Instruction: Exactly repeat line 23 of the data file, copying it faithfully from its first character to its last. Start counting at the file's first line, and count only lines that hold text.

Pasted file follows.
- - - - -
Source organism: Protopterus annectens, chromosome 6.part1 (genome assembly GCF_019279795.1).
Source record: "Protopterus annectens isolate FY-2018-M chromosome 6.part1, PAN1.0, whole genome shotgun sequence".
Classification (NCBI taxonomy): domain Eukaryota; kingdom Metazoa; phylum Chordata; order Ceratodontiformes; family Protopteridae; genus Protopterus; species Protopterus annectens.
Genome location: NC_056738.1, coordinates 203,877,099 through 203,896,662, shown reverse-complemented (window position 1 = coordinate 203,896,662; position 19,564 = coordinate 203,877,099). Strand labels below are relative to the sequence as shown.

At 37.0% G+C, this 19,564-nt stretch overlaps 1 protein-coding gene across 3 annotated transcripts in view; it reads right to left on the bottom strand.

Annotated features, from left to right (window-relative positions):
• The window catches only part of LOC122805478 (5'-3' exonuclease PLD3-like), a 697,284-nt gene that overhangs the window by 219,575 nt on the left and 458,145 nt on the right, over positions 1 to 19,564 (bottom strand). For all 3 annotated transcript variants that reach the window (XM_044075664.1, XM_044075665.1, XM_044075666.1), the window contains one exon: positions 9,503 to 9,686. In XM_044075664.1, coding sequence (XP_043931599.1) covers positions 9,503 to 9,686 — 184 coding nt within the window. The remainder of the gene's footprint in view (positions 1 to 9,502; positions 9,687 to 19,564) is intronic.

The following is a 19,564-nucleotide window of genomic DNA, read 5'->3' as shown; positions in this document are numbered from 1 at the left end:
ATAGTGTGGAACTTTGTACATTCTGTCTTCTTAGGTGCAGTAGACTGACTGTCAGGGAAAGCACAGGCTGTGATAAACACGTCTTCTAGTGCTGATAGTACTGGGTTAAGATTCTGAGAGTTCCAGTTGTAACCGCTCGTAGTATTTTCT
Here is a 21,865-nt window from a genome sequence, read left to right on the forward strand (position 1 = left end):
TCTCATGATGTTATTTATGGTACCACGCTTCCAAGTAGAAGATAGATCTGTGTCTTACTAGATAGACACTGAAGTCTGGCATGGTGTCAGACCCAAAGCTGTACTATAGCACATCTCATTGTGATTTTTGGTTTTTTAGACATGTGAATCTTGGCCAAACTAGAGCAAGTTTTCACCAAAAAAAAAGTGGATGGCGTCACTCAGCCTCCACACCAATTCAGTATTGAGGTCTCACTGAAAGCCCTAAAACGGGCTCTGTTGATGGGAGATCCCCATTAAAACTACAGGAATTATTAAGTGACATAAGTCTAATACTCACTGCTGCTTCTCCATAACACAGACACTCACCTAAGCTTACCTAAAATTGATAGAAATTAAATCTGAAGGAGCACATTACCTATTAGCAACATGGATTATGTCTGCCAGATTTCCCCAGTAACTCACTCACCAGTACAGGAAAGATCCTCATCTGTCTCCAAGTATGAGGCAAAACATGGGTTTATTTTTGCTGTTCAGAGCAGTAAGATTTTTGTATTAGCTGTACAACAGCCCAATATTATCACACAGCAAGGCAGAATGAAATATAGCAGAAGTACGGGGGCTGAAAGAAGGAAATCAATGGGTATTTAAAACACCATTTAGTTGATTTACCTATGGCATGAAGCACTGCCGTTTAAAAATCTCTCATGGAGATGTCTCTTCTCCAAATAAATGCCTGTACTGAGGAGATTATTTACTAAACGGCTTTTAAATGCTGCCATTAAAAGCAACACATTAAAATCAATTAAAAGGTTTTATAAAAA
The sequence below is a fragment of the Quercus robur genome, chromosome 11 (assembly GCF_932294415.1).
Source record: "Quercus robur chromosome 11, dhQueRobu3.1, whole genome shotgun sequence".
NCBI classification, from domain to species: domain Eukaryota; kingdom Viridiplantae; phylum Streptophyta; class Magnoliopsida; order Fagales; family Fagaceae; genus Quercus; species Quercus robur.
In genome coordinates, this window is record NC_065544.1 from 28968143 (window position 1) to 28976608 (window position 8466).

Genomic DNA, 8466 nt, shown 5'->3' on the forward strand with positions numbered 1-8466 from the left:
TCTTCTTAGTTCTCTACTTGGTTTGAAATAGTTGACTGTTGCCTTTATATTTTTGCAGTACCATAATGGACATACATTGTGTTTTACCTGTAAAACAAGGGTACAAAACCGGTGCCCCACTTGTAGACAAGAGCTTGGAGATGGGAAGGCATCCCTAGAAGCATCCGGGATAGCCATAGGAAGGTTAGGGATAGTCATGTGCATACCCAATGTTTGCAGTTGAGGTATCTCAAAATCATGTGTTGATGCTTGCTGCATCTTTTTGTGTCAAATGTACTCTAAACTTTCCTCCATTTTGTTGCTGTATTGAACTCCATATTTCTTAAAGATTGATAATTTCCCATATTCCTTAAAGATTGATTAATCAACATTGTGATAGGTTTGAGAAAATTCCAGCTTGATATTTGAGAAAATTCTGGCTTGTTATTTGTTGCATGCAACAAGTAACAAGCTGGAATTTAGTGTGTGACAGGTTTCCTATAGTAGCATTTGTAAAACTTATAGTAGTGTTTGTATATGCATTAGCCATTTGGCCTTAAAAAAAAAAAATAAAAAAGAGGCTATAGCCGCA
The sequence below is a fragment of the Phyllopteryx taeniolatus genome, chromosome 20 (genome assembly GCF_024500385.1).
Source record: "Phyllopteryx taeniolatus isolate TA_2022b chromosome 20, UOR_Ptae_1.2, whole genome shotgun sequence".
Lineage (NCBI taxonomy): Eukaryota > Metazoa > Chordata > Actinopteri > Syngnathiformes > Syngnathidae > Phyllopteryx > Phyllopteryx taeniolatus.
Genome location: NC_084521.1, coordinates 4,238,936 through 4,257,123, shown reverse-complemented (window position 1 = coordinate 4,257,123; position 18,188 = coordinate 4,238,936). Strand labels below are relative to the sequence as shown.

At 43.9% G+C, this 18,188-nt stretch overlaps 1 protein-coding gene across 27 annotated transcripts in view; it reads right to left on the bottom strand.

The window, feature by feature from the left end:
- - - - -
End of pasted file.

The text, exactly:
The window, feature by feature from the left end: